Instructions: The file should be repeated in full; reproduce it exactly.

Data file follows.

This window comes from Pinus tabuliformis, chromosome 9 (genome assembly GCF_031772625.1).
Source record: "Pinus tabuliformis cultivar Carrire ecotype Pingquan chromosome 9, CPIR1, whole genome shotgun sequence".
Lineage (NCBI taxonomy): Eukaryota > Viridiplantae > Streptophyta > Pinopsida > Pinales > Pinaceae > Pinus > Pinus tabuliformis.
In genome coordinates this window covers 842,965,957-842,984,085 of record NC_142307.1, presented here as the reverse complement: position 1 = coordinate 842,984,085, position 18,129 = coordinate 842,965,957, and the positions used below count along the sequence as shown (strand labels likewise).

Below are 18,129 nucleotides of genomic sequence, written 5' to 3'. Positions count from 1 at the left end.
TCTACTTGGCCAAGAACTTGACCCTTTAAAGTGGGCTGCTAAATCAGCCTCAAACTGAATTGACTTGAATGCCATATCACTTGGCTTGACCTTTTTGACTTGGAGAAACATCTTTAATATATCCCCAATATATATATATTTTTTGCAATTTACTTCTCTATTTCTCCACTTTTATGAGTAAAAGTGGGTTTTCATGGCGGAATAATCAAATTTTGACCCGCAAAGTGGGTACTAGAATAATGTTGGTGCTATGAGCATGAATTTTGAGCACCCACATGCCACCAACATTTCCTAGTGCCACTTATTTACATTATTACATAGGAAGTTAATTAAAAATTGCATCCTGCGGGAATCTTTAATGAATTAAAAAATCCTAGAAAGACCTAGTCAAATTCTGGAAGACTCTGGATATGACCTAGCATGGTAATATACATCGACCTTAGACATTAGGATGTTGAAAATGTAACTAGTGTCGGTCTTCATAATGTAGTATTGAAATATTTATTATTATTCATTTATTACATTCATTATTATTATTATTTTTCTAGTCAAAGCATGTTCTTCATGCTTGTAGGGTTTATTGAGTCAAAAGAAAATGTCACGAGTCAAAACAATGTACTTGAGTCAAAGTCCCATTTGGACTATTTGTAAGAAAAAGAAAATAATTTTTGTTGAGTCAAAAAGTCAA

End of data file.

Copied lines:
This window comes from Pinus tabuliformis, chromosome 9 (genome assembly GCF_031772625.1).
Source record: "Pinus tabuliformis cultivar Carrire ecotype Pingquan chromosome 9, CPIR1, whole genome shotgun sequence".
Lineage (NCBI taxonomy): Eukaryota > Viridiplantae > Streptophyta > Pinopsida > Pinales > Pinaceae > Pinus > Pinus tabuliformis.
In genome coordinates this window covers 842,965,957-842,984,085 of record NC_142307.1, presented here as the reverse complement: position 1 = coordinate 842,984,085, position 18,129 = coordinate 842,965,957, and the positions used below count along the sequence as shown (strand labels likewise).

Below are 18,129 nucleotides of genomic sequence, written 5' to 3'. Positions count from 1 at the left end.
TCTACTTGGCCAAGAACTTGACCCTTTAAAGTGGGCTGCTAAATCAGCCTCAAACTGAATTGACTTGAATGCCATATCACTTGGCTTGACCTTTTTGACTTGGAGAAACATCTTTAATATATCCCCAATATATATATATTTTTTGCAATTTACTTCTCTATTTCTCCACTTTTATGAGTAAAAGTGGGTTTTCATGGCGGAATAATCAAATTTTGACCCGCAAAGTGGGTACTAGAATAATGTTGGTGCTATGAGCATGAATTTTGAGCACCCACATGCCACCAACATTTCCTAGTGCCACTTATTTACATTATTACATAGGAAGTTAATTAAAAATTGCATCCTGCGGGAATCTTTAATGAATTAAAAAATCCTAGAAAGACCTAGTCAAATTCTGGAAGACTCTGGATATGACCTAGCATGGTAATATACATCGACCTTAGACATTAGGATGTTGAAAATGTAACTAGTGTCGGTCTTCATAATGTAGTATTGAAATATTTATTATTATTCATTTATTACATTCATTATTATTATTATTTTTCTAGTCAAAGCATGTTCTTCATGCTTGTAGGGTTTATTGAGTCAAAAGAAAATGTCACGAGTCAAAACAATGTACTTGAGTCAAAGTCCCATTTGGACTATTTGTAAGAAAAAGAAAATAATTTTTGTTGAGTCAAAAAGTCAA